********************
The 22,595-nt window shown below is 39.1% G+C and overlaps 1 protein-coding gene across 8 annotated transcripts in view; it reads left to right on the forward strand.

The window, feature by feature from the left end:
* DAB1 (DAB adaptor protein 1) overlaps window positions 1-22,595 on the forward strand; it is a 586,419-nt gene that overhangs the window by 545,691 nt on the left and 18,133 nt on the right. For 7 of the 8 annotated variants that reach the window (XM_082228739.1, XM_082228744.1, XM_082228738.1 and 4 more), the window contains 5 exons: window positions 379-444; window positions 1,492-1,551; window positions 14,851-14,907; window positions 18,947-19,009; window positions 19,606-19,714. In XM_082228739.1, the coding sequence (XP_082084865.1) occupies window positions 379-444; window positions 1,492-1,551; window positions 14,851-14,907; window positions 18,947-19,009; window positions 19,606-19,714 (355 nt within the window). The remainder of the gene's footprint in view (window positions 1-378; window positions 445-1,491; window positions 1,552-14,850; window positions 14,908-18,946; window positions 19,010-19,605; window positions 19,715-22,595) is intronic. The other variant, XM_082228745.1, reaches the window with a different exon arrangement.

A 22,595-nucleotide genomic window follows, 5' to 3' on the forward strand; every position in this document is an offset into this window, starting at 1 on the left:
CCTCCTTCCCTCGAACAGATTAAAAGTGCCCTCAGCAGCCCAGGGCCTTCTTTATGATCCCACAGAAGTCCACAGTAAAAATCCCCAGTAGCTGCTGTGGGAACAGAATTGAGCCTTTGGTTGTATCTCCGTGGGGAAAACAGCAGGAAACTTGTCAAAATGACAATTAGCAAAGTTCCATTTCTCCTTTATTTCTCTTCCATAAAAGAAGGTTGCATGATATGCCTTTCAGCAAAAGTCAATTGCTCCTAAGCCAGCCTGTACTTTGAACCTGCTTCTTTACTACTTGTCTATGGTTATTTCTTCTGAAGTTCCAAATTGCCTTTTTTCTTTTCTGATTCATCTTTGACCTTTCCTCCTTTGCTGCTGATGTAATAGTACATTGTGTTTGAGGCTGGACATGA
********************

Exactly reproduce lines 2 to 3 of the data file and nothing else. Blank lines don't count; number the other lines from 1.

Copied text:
The window, feature by feature from the left end:
* DAB1 (DAB adaptor protein 1) overlaps window positions 1-22,595 on the forward strand; it is a 586,419-nt gene that overhangs the window by 545,691 nt on the left and 18,133 nt on the right. For 7 of the 8 annotated variants that reach the window (XM_082228739.1, XM_082228744.1, XM_082228738.1 and 4 more), the window contains 5 exons: window positions 379-444; window positions 1,492-1,551; window positions 14,851-14,907; window positions 18,947-19,009; window positions 19,606-19,714. In XM_082228739.1, the coding sequence (XP_082084865.1) occupies window positions 379-444; window positions 1,492-1,551; window positions 14,851-14,907; window positions 18,947-19,009; window positions 19,606-19,714 (355 nt within the window). The remainder of the gene's footprint in view (window positions 1-378; window positions 445-1,491; window positions 1,552-14,850; window positions 14,908-18,946; window positions 19,010-19,605; window positions 19,715-22,595) is intronic. The other variant, XM_082228745.1, reaches the window with a different exon arrangement.